And then there’s the combat

While the movement in this game is overly complex, the combat is just flat out broken. Once again, this was a design choice, and in this case it was a poor one. Faith is not a fighter, and the game designers wanted to make sure you knew this. As a result, they made it very difficult to deal with anymore than one enemy at a time.

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Mirror’s Edge’s Graphics are impressive. Its gameplay…not so much.

Fighting in this game is just flat out clunky. You can try to get up close and deal with an opponent in hand to hand combat, but generally you are not going to win a straight up fight. You can slide into an opponent and kick them, but it is really hard to be accurate with that, and if you miss you leave yourself wide open for counter attacks. In the end, your best bet is to try and get in close enough the enemy decides for some reason to try and hit you with the gun instead of shoot you. The gun will turn red for a short period of time as the enemy takes a swing at you, and if you hit the right button, you can disarm him. While the concept is not a bad one, there is a major flaw in it: for some reason, enemies with bigger guns take less time swinging them back to hit you, so you have less time to disarm. This almost seems counter intuitive, but then again so does hitting someone with a gun in the first place.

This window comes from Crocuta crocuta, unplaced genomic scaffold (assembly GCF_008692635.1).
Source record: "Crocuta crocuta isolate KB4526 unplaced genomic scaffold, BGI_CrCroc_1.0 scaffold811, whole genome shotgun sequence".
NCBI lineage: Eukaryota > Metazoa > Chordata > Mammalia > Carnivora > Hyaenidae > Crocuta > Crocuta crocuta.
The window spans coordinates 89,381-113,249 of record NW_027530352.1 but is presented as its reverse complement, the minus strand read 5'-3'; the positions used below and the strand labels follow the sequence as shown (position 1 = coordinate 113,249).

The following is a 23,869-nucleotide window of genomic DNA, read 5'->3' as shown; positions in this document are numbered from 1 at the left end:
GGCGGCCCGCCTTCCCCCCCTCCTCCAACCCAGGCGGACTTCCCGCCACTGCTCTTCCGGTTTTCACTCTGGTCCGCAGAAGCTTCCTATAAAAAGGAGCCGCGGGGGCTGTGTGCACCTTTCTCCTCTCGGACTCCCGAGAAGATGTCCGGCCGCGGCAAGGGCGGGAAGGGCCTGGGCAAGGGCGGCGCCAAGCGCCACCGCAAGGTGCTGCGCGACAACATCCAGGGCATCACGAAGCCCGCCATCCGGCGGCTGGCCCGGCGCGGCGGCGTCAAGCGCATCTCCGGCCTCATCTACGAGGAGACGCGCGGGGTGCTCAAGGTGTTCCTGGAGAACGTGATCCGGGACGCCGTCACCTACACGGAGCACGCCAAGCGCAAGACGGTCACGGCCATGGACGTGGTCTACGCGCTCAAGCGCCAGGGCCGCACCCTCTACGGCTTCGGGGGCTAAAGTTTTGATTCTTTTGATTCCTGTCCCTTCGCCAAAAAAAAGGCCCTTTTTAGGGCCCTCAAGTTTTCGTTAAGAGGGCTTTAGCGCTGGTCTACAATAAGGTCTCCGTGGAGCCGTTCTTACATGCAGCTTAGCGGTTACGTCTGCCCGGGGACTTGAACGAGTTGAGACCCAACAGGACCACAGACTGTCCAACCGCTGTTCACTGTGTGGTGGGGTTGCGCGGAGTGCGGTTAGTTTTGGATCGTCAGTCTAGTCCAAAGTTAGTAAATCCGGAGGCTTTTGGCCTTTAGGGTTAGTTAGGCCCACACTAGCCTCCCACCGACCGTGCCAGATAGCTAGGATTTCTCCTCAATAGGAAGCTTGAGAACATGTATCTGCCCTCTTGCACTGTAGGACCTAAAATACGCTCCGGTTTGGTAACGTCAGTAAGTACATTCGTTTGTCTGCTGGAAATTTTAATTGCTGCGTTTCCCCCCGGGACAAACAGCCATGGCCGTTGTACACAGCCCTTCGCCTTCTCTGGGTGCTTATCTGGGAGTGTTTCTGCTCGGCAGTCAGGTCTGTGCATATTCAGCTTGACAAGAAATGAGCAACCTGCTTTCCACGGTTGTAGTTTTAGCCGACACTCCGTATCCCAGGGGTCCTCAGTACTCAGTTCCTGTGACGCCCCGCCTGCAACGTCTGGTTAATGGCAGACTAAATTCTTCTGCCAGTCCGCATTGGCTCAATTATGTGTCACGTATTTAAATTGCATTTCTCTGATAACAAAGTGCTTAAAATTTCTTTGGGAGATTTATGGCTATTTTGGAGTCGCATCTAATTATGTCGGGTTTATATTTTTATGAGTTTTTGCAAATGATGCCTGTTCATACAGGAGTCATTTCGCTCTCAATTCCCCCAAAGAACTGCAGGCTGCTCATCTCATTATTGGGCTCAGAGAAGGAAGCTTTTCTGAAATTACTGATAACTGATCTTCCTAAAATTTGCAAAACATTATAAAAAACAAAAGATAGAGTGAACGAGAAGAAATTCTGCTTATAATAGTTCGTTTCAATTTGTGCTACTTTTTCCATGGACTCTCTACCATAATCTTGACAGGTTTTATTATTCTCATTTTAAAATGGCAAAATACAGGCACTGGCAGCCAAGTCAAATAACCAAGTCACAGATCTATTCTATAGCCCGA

The problematic combat would not be that big of an issue if you could avoid fighting. The biggest problem with this game is, for a game that is not supposed to be about combat, you sure find yourself in many areas where you have to rely on it at least to an extent. In other words, you have to use this broken fighting system to get through areas of the game. I wish the developers had actually decided to either give you the chance to avoid the combat or make the fight controls work. This was just way too frustrating.

And so the game falls short

I really wanted to like Mirror’s Edge. The anime cut scenes were a nice touch. The story, while nothing new, was intriguing. Some of the parkour elements in the game were really impressive. After getting about five or six levels into the game, however, I found myself getting much too frustrated with it to keep playing. I was tired of hitting several buttons to make any kind of significant movement in the game. I was ready to throw my controller the next time I actually had to engage an enemy in combat. In the end, I decided I had just had enough and sent the game back to Gamefly.

What else can I say? This game is not horrible by any means, but I cannot bring myself to recommend it. If you really want to play it, I would recommend renting it first so you don’t find yourself regretting the purchase. Mirror’s Edge gets a 2 out of 5.

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7 thoughts on “30 Reviews in 30 Days, Day 12 – Mirror’s Edge